The role of arts, culture and creativity in supporting a fair and regenerative agricultural transition

The role of arts, culture and creativity in supporting a fair and regenerative agricultural transition

Hosted by the University of Lancaster

It is expected that cultural changes will be both needed and experienced by those involved in the rural policy and agricultural transitions underway. This is perhaps as true for those in Westminster as it is for farmers and land managers all over the country. In this respect, it is sometimes said that we need a new vision for our relationship to land. But what does this mean and who’s vision counts? Who’s visions have we inherited from the past and what is needed for the future? 
Arts and culture are often associated with urban contexts. But there is a growing movement which is concerned with the art of the rural— of environmental change, food, community and (agri)culture. This session will screen a film recently made in the Lake District National Park that brought together different voices and perspectives around the challenges and changes associated with the Agricultural Transition. Conversations during this session will explore how place-based arts and creativity can bring diverse people together into new collaborative settings, help us think about deep seated values and ask what role an art of the rural could or should play in making sense of the changes underway. 
It will also introduce a new project called The Once and Future Land, that aims to bring together Lancaster University with organisations of the North West of England, artists, land managers, researchers and policy makers. During this discussion we hope to get feedback and register interest from attendees.

Speakers/hosts include:

Louise Carver  – Louise is a researcher, curator, and writer. She develops creative and participatory forms of engagement working across geography, policy and the arts. She was recently a Parliamentary Office for Science and Technology Academic Fellow on ‘Sustainable Land Management’ in England. She is an Honorary Researcher at Lancaster Environment Centre.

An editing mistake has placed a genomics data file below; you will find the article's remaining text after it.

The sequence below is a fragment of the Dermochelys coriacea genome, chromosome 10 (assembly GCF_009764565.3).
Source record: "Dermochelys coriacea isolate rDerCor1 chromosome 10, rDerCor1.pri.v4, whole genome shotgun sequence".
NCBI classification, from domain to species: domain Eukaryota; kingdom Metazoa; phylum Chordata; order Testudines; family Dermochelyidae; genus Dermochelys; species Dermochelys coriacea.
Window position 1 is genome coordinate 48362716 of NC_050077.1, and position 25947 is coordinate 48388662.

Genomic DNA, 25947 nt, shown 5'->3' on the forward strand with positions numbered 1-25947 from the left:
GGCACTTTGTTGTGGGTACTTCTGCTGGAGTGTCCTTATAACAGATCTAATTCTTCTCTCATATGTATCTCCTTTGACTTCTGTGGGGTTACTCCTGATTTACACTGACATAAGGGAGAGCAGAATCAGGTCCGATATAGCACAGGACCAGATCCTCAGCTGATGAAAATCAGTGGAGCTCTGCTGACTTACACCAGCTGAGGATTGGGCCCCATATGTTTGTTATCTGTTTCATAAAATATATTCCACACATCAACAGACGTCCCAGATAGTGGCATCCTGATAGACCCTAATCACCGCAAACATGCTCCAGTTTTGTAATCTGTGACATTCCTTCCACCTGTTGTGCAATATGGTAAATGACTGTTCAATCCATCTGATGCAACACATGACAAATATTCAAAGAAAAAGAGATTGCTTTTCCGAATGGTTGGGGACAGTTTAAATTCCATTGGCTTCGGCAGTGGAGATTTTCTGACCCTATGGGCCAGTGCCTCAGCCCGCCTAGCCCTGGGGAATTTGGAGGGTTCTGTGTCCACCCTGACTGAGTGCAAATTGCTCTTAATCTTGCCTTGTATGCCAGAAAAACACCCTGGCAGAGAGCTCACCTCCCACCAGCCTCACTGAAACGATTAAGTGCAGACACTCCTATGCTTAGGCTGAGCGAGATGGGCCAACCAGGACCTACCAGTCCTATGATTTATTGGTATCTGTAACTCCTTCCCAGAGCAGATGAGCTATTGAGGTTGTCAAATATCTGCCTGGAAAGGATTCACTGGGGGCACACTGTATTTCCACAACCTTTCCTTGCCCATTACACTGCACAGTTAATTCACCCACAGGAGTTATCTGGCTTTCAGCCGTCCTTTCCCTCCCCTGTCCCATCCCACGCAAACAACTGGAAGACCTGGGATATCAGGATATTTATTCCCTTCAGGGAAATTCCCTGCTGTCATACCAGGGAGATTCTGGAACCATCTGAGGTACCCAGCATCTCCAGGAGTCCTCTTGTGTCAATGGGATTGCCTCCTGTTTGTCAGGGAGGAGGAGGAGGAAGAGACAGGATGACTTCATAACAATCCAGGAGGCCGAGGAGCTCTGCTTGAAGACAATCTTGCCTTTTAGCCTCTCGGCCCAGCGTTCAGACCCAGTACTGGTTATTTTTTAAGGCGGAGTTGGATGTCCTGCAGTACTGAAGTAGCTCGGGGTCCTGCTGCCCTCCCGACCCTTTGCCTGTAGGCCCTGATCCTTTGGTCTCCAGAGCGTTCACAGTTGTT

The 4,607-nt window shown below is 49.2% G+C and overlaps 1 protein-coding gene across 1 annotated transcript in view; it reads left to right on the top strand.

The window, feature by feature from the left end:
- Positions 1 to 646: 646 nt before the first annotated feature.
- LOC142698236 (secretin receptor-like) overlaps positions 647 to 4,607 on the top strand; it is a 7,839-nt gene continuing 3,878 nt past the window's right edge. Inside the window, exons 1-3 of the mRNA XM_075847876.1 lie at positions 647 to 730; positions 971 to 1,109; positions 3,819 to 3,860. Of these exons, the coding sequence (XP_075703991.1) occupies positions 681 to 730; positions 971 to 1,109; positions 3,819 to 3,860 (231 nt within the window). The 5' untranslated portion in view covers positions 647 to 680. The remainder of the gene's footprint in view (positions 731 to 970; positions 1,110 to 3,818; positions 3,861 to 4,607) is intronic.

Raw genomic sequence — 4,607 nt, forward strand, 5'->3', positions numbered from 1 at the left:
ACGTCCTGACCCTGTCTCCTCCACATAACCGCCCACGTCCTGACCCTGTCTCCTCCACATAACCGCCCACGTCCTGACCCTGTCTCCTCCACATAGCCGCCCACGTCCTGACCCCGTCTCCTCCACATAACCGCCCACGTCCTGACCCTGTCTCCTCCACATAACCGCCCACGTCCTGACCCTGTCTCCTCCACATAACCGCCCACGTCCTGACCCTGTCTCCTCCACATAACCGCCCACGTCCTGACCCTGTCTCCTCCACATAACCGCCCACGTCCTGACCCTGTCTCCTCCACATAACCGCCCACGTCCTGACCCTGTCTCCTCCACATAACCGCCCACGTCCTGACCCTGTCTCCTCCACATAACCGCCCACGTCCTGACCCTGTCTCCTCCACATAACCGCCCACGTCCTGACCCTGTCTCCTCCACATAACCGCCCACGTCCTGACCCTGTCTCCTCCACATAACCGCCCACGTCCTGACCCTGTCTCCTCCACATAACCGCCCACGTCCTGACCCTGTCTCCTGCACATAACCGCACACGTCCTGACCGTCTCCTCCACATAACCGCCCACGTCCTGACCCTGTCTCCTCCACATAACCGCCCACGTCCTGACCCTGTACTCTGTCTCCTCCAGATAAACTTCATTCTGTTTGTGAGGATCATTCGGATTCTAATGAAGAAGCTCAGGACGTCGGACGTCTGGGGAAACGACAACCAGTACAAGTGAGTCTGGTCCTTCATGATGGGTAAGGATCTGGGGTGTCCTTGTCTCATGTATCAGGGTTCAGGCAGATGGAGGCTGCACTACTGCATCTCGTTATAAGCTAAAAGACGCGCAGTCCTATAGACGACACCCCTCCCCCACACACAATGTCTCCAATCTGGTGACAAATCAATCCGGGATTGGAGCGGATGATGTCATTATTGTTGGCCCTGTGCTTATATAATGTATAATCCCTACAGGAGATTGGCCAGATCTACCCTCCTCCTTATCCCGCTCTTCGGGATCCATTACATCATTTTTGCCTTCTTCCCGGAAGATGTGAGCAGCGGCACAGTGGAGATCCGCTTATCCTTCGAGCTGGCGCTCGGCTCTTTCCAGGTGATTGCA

Ewan Allinson  – Ewan is a sculptor, cultural landscape innovator, broadcaster, and Master Craftsman dry-stone waller. Ewan is the founder of the Northern Heartlands, a cultural and arts organisation working to give space to marginalised voices in farming, and an advisor to the Uplands Alliance. Ewan served as vice-chair of the award winning HLF Heart of Teesdale Landscape Partnership (HoT LP) from 2011-2016. He is currently undertaking PhD research at the University of Dundee’s College of Art, exploring the potential for art to help give voice to hill farmers and crofters embedded ways of knowing about land and nature.

Daniel Stanley – Daniel is the CEO of Future Narratives Lab and co-author with Shared Assets of the study “Power in Place: A New Narrative for Land”. Daniel is also strategic communications specialist, with a background in social psychology and community organising. He writes and lectures on narrative, values & framing.

Maddi Nicholson – Maddi is the Artist Founder Director of Art Gene in Barrow-in-Furness, along side Stuart Bastik. Her diverse practice involves working primarily with people and place – her interest is in communities: communities of people, of objects, of interest, of life – and the choices and allegiances that one makes. Her work is concerned with Art Gene’s role in bringing intelligent social and economic regeneration and reform to the Barrow-in-Furness area and beyond. 


Nov 22 2021


7:00 pm - 8:30 pm

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